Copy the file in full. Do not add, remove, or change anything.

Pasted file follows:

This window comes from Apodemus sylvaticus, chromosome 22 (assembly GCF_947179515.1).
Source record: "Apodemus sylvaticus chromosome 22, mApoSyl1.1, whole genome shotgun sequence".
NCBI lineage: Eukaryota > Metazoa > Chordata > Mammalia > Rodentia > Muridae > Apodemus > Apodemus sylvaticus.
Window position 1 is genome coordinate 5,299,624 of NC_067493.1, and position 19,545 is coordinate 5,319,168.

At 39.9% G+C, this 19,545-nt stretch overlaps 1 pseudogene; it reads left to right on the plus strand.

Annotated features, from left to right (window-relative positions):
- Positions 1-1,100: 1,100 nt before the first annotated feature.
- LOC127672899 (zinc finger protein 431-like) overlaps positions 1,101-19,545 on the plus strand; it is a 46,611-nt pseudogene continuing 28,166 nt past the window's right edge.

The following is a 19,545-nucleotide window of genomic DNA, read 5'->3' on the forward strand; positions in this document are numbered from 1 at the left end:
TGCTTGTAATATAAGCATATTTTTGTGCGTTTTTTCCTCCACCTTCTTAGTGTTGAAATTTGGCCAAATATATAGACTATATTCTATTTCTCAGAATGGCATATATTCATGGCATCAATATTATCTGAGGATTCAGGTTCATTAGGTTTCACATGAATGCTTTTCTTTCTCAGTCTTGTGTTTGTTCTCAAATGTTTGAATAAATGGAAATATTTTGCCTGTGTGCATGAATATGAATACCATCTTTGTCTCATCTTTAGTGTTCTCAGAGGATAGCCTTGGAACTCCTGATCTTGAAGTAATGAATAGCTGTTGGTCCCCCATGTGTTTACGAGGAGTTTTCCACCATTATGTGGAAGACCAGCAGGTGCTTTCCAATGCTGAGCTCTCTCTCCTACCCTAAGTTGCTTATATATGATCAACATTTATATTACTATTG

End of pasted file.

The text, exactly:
This window comes from Apodemus sylvaticus, chromosome 22 (assembly GCF_947179515.1).
Source record: "Apodemus sylvaticus chromosome 22, mApoSyl1.1, whole genome shotgun sequence".
NCBI lineage: Eukaryota > Metazoa > Chordata > Mammalia > Rodentia > Muridae > Apodemus > Apodemus sylvaticus.
Window position 1 is genome coordinate 5,299,624 of NC_067493.1, and position 19,545 is coordinate 5,319,168.

At 39.9% G+C, this 19,545-nt stretch overlaps 1 pseudogene; it reads left to right on the plus strand.

Annotated features, from left to right (window-relative positions):
- Positions 1-1,100: 1,100 nt before the first annotated feature.
- LOC127672899 (zinc finger protein 431-like) overlaps positions 1,101-19,545 on the plus strand; it is a 46,611-nt pseudogene continuing 28,166 nt past the window's right edge.

The following is a 19,545-nucleotide window of genomic DNA, read 5'->3' on the forward strand; positions in this document are numbered from 1 at the left end:
TGCTTGTAATATAAGCATATTTTTGTGCGTTTTTTCCTCCACCTTCTTAGTGTTGAAATTTGGCCAAATATATAGACTATATTCTATTTCTCAGAATGGCATATATTCATGGCATCAATATTATCTGAGGATTCAGGTTCATTAGGTTTCACATGAATGCTTTTCTTTCTCAGTCTTGTGTTTGTTCTCAAATGTTTGAATAAATGGAAATATTTTGCCTGTGTGCATGAATATGAATACCATCTTTGTCTCATCTTTAGTGTTCTCAGAGGATAGCCTTGGAACTCCTGATCTTGAAGTAATGAATAGCTGTTGGTCCCCCATGTGTTTACGAGGAGTTTTCCACCATTATGTGGAAGACCAGCAGGTGCTTTCCAATGCTGAGCTCTCTCTCCTACCCTAAGTTGCTTATATATGATCAACATTTATATTACTATTG